We were at a family function a couple of weeks ago, and my husband and I had relinquished baby duty to her ever-doting grandmother. Since our distance makes this a rare occurrence, we were really relishing the time to sit and relax in the sun, visiting with other relatives, without chasing around after our newly-mobile one-year-old.
At some point, as the newly-walking set are prone to do, my daughter fell down and let out a cry (more of frustration than anything, I am sure). At the time, I had my back to her, so only knew that my daughter was crying and immediately rose to evaluate the situation. My cousin’s new husband, who had seen the fall, had already started reassuring me before I was half way out of my chair.
“Don’t worry. She’s fine. Don’t worry.”
Obviously, he hasn’t spent a lot of time with me yet.
It seems like, since deciding to become a parent, I have done nothing but worry.
“Are we ready?”
“Will we be good enough?”
“Is it selfish to bring someone into the world just because we want to be parents?”
And it didn’t stop when she got here, either. Every possible decision seems to take on the most insurmountable gravity. And we have books—so many, many books. We have books about baby gear, baby food, baby sleep, baby play, and baby discipline. I can’t tell you how many nights my husband and I have laid in bed together discussing the best way to deal with our awake and crying daughter (Pick her up, and she’ll never learn how to get healthy sleep! Leave her to cry and she’ll develop trust issues! You must decide which way you’ll impair your child tonight!), the discussions I have had with my friends about when to introduce certain foods, the amount of time I have obsessed over which products are best to clean my house, use on my daughter’s skin, etc.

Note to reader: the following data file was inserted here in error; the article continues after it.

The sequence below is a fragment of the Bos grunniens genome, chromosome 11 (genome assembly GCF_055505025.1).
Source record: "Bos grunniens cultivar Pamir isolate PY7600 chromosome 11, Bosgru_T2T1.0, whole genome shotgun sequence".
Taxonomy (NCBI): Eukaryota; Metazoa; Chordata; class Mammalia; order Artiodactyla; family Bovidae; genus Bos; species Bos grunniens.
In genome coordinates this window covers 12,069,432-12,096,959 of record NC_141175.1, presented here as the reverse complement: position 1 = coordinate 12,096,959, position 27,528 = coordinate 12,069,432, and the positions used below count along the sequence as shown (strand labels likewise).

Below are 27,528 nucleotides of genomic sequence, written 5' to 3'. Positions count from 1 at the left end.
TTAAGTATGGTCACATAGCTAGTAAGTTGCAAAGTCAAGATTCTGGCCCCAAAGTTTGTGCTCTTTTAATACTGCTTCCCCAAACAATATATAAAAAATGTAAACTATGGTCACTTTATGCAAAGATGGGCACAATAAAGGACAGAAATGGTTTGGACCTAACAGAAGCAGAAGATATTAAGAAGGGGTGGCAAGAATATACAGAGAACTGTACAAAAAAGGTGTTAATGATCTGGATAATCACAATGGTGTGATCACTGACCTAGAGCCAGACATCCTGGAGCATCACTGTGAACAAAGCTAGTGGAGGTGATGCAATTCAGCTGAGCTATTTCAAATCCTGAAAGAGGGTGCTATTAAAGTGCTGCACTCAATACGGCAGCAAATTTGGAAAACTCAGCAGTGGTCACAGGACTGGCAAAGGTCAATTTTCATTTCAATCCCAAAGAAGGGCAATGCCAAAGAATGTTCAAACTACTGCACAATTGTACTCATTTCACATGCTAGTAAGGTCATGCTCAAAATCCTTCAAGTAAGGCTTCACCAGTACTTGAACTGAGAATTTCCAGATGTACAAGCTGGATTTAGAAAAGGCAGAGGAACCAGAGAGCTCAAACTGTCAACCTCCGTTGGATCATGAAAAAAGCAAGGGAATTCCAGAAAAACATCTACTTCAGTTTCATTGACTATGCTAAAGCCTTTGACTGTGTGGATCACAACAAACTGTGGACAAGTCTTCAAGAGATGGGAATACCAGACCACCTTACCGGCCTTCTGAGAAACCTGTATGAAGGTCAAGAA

And intellectually, I know that she will not grow a third eye if her organic whole milk gets replaced with 2% from the convenience store for a couple of days. And, in my weak moments, if I resort to one or two episodes of Sesame Street, there’s still a small chance she’ll beat the odds and get into college some day. But emotionally, these little things feel like transgressions—breaches in the contract I made to be an amazing parent when I decided to bring her into the world. And this is funny, because if one of my friends called me with the same set of fears I would call them ridiculous and assure them it was all fine. Because it is, right?